In fine detail, there may be elements which are ‘like for like’ such as re-painting the ceiling, or replacing wall sockets, and their attendant materials and labour costs could perhaps be claimed as revenue. Practically speaking, however, Charles should realise he stands to glean little tax relief on this expenditure (although he may be able to claim enhancement cost for capital gains tax if and when he sells the property – assuming that kitchen is still in place).
Floor coverings and re-decoration
Ironically the carpeting, although old, was originally of a high quality throughout. Charles doesn’t see the point of using premium floor coverings in a rental property and uses normal quality carpets to replace them. He should get tax relief on his expenditure and, provided he doesn’t commission Banksy to re-paint the walls, there should be no issues with claiming a deduction for re-decorating either.
Case Study 2: Lucie
Lucie buys an older townhouse for what she initially thinks is a good price. Unfortunately, as the survey progresses, no amount of estate agent’s gloss can hide:
Lucie realises she will have to address these issues if she wants to keep any future tenants happy. However, while a ceiling and a carpet have been damaged by the leak, the rest of the house is in relatively good shape cosmetically, so little other work is required.
The collapsing foundations are a serious threat to the integrity of the building, and the main reason why the current owner has had difficulty in selling at the normal market rate. It might not be possible to insure the property for letting. The projected cost of remedial works is substantial and Lucie and the vendor therefore agree to ‘meet halfway’ in terms of adjusting the asking price.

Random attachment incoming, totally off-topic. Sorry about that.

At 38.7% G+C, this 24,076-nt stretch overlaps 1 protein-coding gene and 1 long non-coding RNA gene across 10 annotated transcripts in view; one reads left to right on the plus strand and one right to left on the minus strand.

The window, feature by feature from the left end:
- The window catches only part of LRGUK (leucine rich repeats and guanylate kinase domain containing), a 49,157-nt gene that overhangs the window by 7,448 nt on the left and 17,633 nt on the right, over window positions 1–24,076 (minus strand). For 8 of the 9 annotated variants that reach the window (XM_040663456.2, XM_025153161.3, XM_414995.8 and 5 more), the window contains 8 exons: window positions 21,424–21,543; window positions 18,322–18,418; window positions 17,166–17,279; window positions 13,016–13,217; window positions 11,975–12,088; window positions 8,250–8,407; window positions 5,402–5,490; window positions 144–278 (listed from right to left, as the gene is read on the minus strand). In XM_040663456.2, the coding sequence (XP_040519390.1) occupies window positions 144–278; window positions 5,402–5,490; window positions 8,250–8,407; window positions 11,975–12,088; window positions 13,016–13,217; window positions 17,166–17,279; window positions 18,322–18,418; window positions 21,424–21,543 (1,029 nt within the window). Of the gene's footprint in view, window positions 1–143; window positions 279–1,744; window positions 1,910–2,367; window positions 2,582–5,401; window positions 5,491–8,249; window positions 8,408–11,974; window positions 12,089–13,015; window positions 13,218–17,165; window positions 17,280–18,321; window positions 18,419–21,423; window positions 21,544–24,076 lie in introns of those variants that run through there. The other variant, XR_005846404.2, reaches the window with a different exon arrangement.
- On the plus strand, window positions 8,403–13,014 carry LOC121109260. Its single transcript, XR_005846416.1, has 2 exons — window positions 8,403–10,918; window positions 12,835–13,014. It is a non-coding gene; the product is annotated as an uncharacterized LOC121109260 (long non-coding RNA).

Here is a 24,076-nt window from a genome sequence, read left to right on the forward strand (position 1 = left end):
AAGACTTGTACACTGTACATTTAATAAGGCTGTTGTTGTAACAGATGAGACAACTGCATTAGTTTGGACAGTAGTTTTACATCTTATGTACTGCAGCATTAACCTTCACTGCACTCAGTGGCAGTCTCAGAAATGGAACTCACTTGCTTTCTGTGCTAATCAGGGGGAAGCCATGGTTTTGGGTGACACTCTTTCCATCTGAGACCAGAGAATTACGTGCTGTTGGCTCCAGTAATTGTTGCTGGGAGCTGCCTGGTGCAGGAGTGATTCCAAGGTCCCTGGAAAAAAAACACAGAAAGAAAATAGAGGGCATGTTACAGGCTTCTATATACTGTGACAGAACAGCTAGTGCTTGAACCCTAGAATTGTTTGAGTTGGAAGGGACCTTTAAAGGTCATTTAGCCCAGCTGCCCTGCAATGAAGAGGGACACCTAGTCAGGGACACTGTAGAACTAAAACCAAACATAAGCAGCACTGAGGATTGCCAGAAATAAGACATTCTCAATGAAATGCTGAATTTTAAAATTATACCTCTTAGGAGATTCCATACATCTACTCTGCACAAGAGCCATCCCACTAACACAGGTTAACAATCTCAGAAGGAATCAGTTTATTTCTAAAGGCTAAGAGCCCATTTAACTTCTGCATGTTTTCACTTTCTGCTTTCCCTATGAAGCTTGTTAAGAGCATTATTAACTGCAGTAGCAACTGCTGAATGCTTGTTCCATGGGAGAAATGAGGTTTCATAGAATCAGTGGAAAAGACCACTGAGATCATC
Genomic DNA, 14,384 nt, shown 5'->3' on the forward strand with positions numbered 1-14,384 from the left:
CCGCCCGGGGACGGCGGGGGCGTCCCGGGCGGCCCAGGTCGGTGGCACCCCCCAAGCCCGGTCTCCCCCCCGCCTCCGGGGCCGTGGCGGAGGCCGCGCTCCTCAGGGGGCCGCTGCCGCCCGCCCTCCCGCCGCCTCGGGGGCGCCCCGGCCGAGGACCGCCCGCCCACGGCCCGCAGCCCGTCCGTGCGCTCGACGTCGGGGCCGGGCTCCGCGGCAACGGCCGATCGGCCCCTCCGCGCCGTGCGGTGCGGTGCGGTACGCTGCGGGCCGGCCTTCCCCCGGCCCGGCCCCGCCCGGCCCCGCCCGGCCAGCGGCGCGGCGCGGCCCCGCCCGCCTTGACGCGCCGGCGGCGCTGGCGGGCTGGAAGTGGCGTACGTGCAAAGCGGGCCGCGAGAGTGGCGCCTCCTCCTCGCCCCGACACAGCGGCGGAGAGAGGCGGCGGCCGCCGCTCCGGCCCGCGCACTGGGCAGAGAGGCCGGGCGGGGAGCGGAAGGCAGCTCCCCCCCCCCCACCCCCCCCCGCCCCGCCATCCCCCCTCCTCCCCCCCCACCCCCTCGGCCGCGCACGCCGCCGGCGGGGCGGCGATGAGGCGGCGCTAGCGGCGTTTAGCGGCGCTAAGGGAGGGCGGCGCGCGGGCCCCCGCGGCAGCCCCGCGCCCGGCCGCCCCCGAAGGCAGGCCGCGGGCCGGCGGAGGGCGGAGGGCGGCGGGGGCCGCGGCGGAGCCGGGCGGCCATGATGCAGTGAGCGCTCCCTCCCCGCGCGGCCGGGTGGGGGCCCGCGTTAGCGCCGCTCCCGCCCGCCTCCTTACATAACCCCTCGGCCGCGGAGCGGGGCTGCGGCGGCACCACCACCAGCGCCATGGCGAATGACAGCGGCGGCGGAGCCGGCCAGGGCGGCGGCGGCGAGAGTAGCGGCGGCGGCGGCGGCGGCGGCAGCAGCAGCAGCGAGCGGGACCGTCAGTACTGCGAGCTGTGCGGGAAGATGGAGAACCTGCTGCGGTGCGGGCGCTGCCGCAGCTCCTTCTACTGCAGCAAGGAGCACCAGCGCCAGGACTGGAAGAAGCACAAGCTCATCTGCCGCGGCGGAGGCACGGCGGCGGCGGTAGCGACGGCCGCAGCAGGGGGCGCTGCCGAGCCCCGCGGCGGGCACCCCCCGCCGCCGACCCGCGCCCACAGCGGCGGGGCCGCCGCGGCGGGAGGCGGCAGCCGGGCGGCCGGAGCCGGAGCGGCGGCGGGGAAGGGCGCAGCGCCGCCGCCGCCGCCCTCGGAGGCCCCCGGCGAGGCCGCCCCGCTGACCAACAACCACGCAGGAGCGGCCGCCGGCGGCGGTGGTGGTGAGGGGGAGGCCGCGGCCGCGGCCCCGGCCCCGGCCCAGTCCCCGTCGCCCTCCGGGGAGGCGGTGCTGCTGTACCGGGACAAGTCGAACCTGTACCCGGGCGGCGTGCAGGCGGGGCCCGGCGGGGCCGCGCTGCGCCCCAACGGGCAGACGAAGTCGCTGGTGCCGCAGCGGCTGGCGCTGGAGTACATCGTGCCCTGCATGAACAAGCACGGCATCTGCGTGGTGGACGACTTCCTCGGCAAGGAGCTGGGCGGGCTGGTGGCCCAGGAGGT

The work is a capital improvement as far as Lucie is concerned as she is buying a substantively impaired asset and the cost will not be allowed against rental profits (note that if the subsidence had appeared sometime after purchase and had not therefore featured prominently at acquisition, then it would be an allowable repair, required to maintain an asset to its existing standard as far as Lucie were concerned).
Lucie’s surveyor advises that a couple of ridge tiles are missing, but the roof is essentially fine. Although it would make the property very difficult to let if ignored, the problem is easily treatable and the damage so far is basically cosmetic; the price is not affected. Making good/replacing the carpet will be a revenue expense.
The DPC is progressively worsening, but that is to be expected in a property of such age. Lucie would prefer to address the problem sooner rather than later but it has no material effect, on its own, on whether or not the property could be let.
If the surveyor had found the property to be rife with damp, then the cost of making good might be capital (and figured in the purchase negotiations) but at this stage, it is a warning only. Lucie may choose for convenience to address this now, before letting commences, but the cost should be allowed as part of the property’s routine maintenance cycle.
Future case studies are planned, such as houses with multiple occupation conversions and repairs following a nightmare tenant. Feel free to write in with any scenarios you have in mind.